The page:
MONTGOMERY, Ala.--Martin Luther King Jr. led a nonviolent freedom movement and became a world figure. But he was first and foremost a pastor.

"The pastor role was central to everything, virtually everything, that Dr. King achieved," Lewis Baldwin, professor of religious studies at Vanderbilt University, told the PBS program "Religion & Ethics NewsWeekly." Baldwin has written widely on King's religion.

As the nation prepares to mark King's birthday on Jan. 16, Baldwin said he fears King's pastoral side is being forgotten. He believes the nation must develop an appreciation for that part of King's life if it is to fully grasp the whole of King's life and legacy.

"Being a pastor, for him, was being a civil-rights leader," Baldwin said. In many ways, Baldwin noted, King was simply carrying on the family business.

"His father was a pastor. His grandfather had been a pastor. His great-grandfather had been a pastor, and several of his uncles were preachers and pastors," Baldwin said. "It was very much a part of his religious background."

King was 25 and finishing his doctoral dissertation at Boston University when he was appointed to his first pastorate--at Dexter Avenue Baptist Church in Montgomery, Ala. The church was founded in 1877, in a former slave-traders' pen. At the time it was called the Second Colored Baptist Church. In 1879 the congregation moved to its current location, next to the state Capitol building.

King, who was hired in 1954, was the church's 20th pastor. And he came to the church after a period of internal tensions in the congregation. Church leaders said they were looking for a "non-controversial" pastor who could help restore morale.

The young pastor arrived with a 34-point plan for the congregation's future. Today, the church--which has officially changed its name to the Dexter Avenue King Memorial Baptist Church--looks pretty much the same as when King was there. The pews date back to the 1880s but the pulpit was King's addition. "It was one of his 34-point recommendations that the congregation buy new pulpit furniture," said the Rev. Michael Thurman, the current pastor of the church.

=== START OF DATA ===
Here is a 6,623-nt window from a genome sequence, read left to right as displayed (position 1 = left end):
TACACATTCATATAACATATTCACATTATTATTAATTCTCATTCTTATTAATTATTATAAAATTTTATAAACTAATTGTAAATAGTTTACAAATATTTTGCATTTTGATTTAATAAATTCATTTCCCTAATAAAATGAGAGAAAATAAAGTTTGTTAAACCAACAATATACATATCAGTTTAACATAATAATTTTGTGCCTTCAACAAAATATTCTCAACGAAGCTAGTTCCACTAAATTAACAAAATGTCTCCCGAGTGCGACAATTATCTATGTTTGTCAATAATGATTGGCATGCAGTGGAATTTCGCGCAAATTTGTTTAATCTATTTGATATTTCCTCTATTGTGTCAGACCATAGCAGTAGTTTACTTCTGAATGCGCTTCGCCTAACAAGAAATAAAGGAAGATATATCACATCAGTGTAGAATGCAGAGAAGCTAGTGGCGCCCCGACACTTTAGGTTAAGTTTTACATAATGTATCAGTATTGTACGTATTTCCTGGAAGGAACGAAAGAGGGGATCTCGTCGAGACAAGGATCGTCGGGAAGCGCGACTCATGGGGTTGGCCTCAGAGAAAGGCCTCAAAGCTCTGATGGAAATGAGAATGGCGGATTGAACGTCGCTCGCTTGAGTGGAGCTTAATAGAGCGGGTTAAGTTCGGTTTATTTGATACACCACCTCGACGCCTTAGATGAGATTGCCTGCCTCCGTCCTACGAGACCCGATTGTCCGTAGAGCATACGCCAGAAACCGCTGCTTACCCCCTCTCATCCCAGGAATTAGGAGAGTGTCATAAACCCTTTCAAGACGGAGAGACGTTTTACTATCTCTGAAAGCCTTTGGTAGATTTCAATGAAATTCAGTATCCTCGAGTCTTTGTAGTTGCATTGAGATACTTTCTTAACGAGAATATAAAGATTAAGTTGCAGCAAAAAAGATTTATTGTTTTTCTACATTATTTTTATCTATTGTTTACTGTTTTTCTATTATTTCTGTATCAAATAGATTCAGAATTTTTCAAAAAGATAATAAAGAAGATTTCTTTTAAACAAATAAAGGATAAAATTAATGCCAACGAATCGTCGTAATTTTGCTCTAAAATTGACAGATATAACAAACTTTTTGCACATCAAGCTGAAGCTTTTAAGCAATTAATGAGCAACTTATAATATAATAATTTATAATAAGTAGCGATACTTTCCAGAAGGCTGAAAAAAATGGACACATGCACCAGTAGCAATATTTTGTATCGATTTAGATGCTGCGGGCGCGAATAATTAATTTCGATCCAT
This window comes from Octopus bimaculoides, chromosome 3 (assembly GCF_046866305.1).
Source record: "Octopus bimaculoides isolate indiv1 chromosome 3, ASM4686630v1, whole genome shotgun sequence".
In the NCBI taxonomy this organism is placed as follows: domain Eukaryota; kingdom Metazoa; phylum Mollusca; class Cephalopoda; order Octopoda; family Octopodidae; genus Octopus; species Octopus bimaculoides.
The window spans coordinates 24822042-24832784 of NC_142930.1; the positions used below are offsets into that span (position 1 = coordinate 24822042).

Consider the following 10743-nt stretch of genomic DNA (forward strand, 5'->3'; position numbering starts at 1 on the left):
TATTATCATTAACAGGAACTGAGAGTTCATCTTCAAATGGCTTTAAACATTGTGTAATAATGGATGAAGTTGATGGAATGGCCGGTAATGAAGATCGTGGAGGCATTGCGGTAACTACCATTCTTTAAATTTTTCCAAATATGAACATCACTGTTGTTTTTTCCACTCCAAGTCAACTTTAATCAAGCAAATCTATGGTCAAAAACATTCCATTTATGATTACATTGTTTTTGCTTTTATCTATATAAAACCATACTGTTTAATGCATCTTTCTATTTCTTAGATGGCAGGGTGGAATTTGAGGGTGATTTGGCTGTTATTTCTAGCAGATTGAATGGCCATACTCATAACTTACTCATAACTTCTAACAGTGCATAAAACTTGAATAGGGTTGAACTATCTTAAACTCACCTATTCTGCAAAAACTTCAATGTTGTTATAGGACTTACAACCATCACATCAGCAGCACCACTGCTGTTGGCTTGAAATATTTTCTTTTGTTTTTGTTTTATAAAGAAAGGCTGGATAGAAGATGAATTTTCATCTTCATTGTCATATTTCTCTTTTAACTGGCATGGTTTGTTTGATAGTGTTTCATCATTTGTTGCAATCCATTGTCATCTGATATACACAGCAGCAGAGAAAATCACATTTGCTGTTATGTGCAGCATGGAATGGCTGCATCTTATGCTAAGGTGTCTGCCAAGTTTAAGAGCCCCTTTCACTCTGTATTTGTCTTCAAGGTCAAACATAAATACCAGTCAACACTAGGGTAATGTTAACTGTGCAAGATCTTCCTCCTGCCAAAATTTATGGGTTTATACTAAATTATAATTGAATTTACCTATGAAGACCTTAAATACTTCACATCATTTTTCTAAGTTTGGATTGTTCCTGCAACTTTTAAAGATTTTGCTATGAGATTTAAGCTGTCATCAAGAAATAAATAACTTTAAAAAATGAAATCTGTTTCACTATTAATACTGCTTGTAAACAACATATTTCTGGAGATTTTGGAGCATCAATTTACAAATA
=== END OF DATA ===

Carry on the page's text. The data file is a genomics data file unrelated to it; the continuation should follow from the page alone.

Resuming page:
A preacher and redeemer of souls
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The Rev. Mary Jo Smiley, 76, an associate pastor at Dexter Avenue, was a young, newlywed parishioner when King became her pastor. "He didn't come to Montgomery to lead a boycott," she said. "He came to be a pastor for our Dexter Avenue Baptist Church."

Even before King became nationally known for his oratory, his preaching impact on the congregation was strong. Asked what it was like to listen to his sermons, Smiley said with a laugh, "I tell you what it was like to learn that he wasn't going to preach (on a Sunday morning) ... it was devastating."

"You sat there awed," she added. "You understood every word. He used words maybe you hadn't heard before but somehow you knew what it meant. And you felt a closeness to him as he spoke, and you felt as he was speaking directly to you," she said.

Smiley said King sought to involve everyone in the congregation in the life of the church. She became a minister in large part because of his efforts to give women leadership roles. "He, in the church, would engage the women to help him, not just to dust off the pews or keep the utensils clean, but he would engage them in helping make plans for the church," Smiley said. "I felt something from him to me that said, 'you're needed in the church, too.' "

But even as the young King was establishing his pastorate, racial tensions were rising in Montgomery--the tensions that would launch him into a leadership role in the civil rights movement. About a year after his arrival, Montgomery seamstress and rights activist Rosa Parks was arrested for refusing to yield her seat on a bus to a white passenger. King began speaking out and leading peaceful protests. And from the pulpit of Dexter Avenue Baptist Church, he helped ignite the Montgomery bus boycott.

"It was the African-American church that nurtured him and gave him the sense that God was a God of justice, God was a God of mercy. God was a God of reckoning," Thurman said.

According to Thurman, King's position in the congregation enabled him to become deeply involved with the boycott and the wider civil-rights struggle. "Because Dr. King was not directly tied to the white power structure of the city ... he had an independent source of income ... from the congregation. They freed him up to do the things that he did for the larger community," Thurman said.

But as King was drawn deeper into the national civil-rights effort, he became concerned that he was neglecting his responsibilities at the church.

"He often did not have sufficient time to engage in counseling, to do funerals and weddings, to do the kind of administrative work that comes naturally with the pastoral role," Baldwin said.

Even before he became a national leader, Thurman said, King apologized to his congregation because "all the overwhelming activities and duties" of the boycott "had just overwhelmed his schedule."

In 1960, King resigned from Dexter Avenue in order to devote more time to the national civil-rights struggle. But at the same time, King wanted to maintain his pastoral role. He became an associate pastor at his father's Ebenezer Baptist Church in Atlanta.

"Not only was he a pastor at the local congregational level, preaching to people, responding to the needs of people, but he was also a pastor to the nation, because he was very interested in the soul, determined to redeem the soul of the nation," Baldwin said.

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